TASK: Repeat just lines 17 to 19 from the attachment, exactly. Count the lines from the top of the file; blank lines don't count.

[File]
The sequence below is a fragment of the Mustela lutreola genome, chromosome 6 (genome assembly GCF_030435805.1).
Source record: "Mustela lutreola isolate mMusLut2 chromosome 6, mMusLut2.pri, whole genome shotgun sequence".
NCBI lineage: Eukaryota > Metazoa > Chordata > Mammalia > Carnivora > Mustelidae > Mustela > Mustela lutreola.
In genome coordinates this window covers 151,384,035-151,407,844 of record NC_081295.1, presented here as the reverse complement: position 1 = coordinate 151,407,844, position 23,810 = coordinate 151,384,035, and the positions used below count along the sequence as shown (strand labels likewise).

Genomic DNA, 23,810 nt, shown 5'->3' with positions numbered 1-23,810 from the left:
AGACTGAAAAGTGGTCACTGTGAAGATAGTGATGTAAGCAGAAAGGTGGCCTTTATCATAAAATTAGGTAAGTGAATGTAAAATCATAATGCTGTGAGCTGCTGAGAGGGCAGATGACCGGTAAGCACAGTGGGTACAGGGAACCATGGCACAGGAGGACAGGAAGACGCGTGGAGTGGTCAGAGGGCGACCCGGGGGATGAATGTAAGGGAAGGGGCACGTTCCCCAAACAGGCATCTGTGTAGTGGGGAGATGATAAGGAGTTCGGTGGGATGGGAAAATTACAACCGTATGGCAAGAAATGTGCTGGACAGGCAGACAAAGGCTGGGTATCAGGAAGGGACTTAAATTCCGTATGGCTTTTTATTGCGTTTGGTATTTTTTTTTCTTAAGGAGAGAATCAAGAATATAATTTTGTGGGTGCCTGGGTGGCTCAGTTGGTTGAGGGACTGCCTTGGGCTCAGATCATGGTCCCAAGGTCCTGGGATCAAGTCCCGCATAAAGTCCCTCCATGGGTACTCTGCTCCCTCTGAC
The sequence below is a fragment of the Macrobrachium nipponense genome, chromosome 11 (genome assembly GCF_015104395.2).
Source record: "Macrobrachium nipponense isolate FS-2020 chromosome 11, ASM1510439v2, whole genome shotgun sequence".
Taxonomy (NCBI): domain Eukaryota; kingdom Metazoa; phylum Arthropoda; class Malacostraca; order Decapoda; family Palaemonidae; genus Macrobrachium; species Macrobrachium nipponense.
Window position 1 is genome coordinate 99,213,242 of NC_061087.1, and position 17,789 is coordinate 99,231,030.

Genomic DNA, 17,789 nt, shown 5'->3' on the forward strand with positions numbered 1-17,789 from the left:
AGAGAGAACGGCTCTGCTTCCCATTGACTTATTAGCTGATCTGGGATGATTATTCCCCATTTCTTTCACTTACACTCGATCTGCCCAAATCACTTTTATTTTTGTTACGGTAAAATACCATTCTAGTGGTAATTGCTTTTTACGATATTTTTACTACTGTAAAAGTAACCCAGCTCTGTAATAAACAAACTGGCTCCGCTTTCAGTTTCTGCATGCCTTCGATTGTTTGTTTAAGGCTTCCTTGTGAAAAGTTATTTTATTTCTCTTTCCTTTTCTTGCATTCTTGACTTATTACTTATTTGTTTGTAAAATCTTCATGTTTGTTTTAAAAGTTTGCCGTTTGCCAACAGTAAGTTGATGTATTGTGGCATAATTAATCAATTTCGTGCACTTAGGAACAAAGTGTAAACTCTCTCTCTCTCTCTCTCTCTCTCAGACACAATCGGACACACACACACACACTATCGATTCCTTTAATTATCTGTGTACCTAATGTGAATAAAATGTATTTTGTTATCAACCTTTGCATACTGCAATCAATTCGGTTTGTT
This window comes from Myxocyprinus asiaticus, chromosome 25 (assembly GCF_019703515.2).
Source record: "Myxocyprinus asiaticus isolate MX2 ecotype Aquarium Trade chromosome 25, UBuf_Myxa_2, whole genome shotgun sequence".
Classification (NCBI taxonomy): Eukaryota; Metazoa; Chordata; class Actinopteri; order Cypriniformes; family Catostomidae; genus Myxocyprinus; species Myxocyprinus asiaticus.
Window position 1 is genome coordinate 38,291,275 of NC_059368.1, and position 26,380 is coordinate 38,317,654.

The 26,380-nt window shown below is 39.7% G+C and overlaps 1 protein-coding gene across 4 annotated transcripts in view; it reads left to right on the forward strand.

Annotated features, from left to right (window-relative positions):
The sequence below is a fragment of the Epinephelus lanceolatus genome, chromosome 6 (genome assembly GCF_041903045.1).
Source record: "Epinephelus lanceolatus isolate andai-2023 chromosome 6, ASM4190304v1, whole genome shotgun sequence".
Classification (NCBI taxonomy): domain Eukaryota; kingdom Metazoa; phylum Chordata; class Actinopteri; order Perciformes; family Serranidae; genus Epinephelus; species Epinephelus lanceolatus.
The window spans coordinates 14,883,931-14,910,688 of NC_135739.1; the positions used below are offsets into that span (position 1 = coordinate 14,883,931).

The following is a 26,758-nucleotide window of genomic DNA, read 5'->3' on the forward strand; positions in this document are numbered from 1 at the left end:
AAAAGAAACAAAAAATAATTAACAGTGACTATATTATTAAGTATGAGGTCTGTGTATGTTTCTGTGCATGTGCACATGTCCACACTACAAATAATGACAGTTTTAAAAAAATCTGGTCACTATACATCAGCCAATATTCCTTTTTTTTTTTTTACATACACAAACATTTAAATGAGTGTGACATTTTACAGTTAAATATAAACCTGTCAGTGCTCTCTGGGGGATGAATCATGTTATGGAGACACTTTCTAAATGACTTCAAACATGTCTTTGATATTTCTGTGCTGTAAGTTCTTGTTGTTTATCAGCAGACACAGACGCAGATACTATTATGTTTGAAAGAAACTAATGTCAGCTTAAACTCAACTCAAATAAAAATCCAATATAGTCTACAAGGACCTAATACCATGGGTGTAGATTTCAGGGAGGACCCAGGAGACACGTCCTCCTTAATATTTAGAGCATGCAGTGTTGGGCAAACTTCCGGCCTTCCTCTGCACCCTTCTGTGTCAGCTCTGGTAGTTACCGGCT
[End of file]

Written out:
The 26,380-nt window shown below is 39.7% G+C and overlaps 1 protein-coding gene across 4 annotated transcripts in view; it reads left to right on the forward strand.

Annotated features, from left to right (window-relative positions):
The sequence below is a fragment of the Epinephelus lanceolatus genome, chromosome 6 (genome assembly GCF_041903045.1).